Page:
Mitsubishi UFJ Financial Group has suspended two London-based traders amid a growing investigation into the suspected manipulation of the Libor interbank lending rate.
BTMU, a core commercial banking unit of Mitsubishi UFJ, Japan's largest lender, said the suspension was not related to work done for the Japanese bank.
Both of the traders worked at Dutch lender Rabobank before joining Bank of Tokyo-Mitsubishi UFJ, said a source, who was not authorised to discuss the matter publicly.
"BTMU is fully cooperating with authorities' Libor investigation. The stay-home instruction on the two has nothing to do with their work at BTMU," a bank spokesman in Tokyo said. He declined to comment further.
Bloomberg named the men as derivatives traders Christian Schluep and Paul Robson, citing a person briefed on the matter.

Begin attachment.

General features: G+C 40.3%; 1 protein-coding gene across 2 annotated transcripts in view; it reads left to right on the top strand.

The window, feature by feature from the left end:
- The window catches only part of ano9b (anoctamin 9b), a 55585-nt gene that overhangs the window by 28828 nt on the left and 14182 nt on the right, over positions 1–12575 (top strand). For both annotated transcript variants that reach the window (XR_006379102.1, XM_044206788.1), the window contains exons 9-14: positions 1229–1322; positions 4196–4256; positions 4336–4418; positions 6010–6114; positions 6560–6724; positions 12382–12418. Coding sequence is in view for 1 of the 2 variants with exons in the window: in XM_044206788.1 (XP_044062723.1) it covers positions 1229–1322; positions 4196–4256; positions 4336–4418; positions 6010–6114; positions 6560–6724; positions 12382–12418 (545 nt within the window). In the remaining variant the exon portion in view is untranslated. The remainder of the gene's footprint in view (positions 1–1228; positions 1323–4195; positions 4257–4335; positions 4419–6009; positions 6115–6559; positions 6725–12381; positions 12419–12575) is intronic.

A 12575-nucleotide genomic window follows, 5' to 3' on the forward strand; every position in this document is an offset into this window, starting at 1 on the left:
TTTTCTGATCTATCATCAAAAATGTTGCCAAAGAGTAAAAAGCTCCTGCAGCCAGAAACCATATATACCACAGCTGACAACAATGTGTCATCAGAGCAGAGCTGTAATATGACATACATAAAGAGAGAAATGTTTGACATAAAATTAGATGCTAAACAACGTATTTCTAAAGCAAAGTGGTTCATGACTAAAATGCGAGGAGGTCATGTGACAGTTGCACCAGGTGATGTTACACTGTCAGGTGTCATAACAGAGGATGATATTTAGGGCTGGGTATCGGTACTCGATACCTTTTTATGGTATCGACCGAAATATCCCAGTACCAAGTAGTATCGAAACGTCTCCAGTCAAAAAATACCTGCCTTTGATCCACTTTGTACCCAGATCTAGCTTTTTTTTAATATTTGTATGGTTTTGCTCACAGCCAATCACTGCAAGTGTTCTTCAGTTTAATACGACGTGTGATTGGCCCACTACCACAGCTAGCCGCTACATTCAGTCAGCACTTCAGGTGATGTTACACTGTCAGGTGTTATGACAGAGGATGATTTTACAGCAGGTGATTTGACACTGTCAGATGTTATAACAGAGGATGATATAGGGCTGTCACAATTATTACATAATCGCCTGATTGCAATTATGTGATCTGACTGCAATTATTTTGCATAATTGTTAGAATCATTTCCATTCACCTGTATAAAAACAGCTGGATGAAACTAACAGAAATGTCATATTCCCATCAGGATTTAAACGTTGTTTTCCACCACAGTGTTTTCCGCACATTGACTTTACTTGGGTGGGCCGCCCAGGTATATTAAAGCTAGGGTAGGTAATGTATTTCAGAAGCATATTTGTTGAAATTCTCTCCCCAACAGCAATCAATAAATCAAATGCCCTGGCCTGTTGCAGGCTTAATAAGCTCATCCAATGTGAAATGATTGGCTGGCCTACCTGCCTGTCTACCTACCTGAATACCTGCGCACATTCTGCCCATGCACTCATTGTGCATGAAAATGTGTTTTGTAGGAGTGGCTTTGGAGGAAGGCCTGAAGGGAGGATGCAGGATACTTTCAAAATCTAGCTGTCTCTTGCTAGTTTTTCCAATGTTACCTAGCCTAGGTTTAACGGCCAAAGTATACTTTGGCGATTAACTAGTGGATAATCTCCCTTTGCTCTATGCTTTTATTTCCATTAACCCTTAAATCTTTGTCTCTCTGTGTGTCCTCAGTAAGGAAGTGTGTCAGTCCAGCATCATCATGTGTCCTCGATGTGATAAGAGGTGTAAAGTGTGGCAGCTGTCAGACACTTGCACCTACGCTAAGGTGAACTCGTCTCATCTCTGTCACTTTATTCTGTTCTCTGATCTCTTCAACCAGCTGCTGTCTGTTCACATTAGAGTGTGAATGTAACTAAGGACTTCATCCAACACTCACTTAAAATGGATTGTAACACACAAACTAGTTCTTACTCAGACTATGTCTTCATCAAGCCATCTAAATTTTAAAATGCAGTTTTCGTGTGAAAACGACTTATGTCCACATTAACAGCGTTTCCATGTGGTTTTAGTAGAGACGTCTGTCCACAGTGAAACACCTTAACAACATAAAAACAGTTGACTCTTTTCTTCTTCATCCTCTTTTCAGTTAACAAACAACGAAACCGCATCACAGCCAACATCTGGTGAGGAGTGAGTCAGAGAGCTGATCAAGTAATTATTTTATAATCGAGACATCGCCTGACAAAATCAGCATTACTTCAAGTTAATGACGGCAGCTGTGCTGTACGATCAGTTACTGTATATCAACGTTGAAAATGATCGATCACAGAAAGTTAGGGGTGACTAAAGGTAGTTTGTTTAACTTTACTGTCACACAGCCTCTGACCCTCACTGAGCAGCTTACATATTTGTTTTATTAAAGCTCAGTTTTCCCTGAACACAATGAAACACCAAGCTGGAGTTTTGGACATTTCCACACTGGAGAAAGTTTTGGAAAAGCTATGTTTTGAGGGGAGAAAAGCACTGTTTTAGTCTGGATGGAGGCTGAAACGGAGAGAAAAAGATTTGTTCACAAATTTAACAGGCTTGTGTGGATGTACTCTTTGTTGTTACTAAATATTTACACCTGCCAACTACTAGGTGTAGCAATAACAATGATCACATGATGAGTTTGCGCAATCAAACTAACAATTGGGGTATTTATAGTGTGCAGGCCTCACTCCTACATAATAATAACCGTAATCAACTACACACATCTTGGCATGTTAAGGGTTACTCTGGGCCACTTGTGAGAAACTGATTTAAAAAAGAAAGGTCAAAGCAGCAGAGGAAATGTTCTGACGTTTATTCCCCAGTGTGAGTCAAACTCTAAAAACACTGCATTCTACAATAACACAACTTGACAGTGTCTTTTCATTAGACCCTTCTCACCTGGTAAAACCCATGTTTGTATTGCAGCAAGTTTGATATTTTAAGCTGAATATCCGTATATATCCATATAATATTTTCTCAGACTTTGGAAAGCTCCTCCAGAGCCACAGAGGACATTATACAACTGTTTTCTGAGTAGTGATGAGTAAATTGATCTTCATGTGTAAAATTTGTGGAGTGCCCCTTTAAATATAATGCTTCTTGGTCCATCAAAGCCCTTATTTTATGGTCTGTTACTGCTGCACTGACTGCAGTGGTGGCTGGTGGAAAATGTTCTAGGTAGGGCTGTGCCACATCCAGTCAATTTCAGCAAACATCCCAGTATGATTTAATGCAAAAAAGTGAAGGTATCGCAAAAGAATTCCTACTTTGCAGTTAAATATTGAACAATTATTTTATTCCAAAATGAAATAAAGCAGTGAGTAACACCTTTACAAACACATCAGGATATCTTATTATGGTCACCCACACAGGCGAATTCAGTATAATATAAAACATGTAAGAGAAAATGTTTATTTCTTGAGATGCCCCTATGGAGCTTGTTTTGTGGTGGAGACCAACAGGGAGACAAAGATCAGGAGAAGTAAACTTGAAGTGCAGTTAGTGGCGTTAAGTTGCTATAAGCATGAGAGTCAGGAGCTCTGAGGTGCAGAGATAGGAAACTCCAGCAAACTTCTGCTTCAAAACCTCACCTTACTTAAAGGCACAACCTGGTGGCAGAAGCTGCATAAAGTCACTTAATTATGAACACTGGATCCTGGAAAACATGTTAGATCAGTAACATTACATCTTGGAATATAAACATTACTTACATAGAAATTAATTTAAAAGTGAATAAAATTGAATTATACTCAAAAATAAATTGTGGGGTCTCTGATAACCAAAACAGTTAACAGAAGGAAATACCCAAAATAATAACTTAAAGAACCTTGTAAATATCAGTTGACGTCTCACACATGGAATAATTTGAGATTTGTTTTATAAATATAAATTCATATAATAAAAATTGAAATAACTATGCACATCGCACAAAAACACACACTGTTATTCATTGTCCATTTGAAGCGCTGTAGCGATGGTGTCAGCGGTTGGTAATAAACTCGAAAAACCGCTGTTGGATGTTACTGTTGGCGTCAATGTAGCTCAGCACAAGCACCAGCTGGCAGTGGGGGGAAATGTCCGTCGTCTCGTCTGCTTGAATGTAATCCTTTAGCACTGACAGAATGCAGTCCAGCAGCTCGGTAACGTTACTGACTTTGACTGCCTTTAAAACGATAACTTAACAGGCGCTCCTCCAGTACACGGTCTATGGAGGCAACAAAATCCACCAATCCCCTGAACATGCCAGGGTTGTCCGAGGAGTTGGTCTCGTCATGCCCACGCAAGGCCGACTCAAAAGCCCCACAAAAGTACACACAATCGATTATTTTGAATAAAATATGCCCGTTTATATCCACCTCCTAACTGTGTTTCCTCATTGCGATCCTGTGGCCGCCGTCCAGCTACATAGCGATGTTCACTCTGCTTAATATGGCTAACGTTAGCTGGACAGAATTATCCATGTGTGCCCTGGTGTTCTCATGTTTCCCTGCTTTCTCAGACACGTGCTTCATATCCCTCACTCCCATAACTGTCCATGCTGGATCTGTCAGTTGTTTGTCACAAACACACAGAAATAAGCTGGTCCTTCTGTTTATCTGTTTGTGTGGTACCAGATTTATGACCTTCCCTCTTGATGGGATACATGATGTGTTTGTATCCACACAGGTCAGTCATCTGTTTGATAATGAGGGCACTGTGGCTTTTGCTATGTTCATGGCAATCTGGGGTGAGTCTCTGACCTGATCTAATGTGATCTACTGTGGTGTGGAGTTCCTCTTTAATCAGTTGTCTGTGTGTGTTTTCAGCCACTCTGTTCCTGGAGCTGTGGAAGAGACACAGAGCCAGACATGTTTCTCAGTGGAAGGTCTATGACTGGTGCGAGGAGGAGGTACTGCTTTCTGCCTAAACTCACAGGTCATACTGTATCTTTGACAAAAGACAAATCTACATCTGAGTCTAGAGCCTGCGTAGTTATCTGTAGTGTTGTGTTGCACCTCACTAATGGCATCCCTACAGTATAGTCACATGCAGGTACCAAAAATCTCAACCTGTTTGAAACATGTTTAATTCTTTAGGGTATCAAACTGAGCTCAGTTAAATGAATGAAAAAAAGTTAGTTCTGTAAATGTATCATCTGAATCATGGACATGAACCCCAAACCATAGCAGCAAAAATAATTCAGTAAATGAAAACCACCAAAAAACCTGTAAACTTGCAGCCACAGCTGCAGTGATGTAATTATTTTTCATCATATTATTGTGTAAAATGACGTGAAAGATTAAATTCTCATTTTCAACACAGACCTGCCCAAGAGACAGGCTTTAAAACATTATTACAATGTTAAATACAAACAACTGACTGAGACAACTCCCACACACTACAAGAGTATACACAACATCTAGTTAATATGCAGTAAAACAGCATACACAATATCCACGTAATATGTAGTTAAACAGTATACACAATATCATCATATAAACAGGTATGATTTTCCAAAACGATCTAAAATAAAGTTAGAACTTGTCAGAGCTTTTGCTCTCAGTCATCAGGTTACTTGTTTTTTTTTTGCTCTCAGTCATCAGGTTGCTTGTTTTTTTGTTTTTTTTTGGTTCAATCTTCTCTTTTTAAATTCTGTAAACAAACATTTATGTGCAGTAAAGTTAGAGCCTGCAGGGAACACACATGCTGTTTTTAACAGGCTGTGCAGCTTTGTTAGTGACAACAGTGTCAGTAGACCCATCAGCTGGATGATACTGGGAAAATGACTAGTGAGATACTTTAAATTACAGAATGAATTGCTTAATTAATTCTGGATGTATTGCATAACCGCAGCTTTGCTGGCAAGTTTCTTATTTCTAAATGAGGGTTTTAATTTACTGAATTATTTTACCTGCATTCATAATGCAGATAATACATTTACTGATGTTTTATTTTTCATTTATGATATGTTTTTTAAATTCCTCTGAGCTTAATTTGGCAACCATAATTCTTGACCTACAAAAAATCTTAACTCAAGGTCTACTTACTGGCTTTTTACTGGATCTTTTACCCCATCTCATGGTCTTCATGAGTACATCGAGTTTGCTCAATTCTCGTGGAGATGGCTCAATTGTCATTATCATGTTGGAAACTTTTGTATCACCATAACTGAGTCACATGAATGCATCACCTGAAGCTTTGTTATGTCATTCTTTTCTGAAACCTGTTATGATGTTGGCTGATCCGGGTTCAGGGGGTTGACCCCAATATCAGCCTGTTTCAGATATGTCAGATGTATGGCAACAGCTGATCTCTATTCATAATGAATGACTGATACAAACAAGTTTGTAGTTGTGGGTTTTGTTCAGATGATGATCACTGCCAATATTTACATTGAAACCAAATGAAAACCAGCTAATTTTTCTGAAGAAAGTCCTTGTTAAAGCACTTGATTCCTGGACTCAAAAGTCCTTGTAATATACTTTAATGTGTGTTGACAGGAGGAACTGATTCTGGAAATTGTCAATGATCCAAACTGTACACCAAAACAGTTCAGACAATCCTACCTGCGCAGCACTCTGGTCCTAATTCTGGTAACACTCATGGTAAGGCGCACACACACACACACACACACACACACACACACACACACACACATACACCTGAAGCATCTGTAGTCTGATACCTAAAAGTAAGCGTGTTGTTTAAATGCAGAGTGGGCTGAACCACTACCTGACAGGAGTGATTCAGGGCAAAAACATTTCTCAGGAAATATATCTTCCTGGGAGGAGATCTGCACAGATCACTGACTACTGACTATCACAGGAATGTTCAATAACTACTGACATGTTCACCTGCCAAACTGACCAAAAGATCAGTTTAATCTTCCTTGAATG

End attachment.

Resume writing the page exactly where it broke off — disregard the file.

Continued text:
A Rabobank spokeswoman declined to comment on the traders.
Investigators in the United States, Europe and Japan are examining more than a dozen big banks over suspected rigging of the London Interbank Offered Rate (Libor).
Britain's Barclays has been the only bank to admit wrongdoing, agreeing last week to pay a fine of more than $450 million.
The Libor rates, compiled from estimates by large banks of how much they believe they have to pay to borrow from each other, are used to determine interest rates on trillions of dollars worth of contracts around the world.